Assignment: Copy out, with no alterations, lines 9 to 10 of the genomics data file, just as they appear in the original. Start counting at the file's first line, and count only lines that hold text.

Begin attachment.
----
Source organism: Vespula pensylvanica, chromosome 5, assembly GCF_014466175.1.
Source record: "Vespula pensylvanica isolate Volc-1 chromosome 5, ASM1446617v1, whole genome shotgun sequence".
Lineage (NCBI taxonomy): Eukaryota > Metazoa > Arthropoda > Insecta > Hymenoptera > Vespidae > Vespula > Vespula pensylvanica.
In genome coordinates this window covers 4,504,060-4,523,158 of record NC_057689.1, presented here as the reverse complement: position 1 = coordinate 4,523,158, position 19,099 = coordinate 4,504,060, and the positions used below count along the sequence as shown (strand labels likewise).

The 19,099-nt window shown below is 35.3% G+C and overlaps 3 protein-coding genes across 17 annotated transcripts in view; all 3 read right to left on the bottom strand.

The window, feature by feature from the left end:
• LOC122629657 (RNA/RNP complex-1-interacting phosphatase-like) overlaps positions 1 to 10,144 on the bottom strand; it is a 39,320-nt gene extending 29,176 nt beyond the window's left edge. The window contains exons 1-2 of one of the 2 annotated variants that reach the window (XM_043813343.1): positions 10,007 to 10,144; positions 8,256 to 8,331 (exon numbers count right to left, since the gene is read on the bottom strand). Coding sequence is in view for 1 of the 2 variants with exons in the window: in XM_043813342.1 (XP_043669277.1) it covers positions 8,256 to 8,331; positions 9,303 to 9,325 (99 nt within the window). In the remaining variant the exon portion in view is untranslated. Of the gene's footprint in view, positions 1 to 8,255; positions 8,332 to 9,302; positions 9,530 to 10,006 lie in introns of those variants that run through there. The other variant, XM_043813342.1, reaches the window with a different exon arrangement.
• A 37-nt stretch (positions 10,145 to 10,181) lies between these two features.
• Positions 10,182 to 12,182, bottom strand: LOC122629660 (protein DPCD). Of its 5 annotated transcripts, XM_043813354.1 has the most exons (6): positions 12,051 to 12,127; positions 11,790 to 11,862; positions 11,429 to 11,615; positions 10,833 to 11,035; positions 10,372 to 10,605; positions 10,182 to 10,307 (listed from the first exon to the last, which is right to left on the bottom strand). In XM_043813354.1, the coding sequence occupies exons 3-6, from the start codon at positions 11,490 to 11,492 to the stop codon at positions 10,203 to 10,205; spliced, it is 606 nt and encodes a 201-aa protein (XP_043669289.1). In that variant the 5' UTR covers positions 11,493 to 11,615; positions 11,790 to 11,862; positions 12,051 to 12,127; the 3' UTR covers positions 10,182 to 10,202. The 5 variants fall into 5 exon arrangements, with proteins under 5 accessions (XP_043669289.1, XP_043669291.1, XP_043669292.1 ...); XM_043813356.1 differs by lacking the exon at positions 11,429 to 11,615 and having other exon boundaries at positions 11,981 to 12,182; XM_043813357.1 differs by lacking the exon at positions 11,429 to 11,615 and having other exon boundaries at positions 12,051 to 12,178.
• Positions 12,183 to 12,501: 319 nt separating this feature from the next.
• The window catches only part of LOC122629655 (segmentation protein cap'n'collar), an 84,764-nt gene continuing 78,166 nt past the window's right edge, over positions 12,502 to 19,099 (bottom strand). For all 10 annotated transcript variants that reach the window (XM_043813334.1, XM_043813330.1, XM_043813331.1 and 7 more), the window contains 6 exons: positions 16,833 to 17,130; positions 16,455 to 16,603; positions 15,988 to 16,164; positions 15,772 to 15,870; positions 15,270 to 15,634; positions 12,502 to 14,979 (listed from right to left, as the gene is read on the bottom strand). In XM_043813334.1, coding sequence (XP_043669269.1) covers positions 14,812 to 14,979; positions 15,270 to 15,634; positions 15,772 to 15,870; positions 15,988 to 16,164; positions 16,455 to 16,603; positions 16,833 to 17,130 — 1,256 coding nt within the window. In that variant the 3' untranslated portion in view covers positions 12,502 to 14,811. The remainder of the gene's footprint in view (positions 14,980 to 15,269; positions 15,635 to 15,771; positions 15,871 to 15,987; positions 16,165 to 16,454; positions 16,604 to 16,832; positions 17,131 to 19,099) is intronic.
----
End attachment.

• Positions 10,182 to 12,182, bottom strand: LOC122629660 (protein DPCD). Of its 5 annotated transcripts, XM_043813354.1 has the most exons (6): positions 12,051 to 12,127; positions 11,790 to 11,862; positions 11,429 to 11,615; positions 10,833 to 11,035; positions 10,372 to 10,605; positions 10,182 to 10,307 (listed from the first exon to the last, which is right to left on the bottom strand). In XM_043813354.1, the coding sequence occupies exons 3-6, from the start codon at positions 11,490 to 11,492 to the stop codon at positions 10,203 to 10,205; spliced, it is 606 nt and encodes a 201-aa protein (XP_043669289.1). In that variant the 5' UTR covers positions 11,493 to 11,615; positions 11,790 to 11,862; positions 12,051 to 12,127; the 3' UTR covers positions 10,182 to 10,202. The 5 variants fall into 5 exon arrangements, with proteins under 5 accessions (XP_043669289.1, XP_043669291.1, XP_043669292.1 ...); XM_043813356.1 differs by lacking the exon at positions 11,429 to 11,615 and having other exon boundaries at positions 11,981 to 12,182; XM_043813357.1 differs by lacking the exon at positions 11,429 to 11,615 and having other exon boundaries at positions 12,051 to 12,178.
• Positions 12,183 to 12,501: 319 nt separating this feature from the next.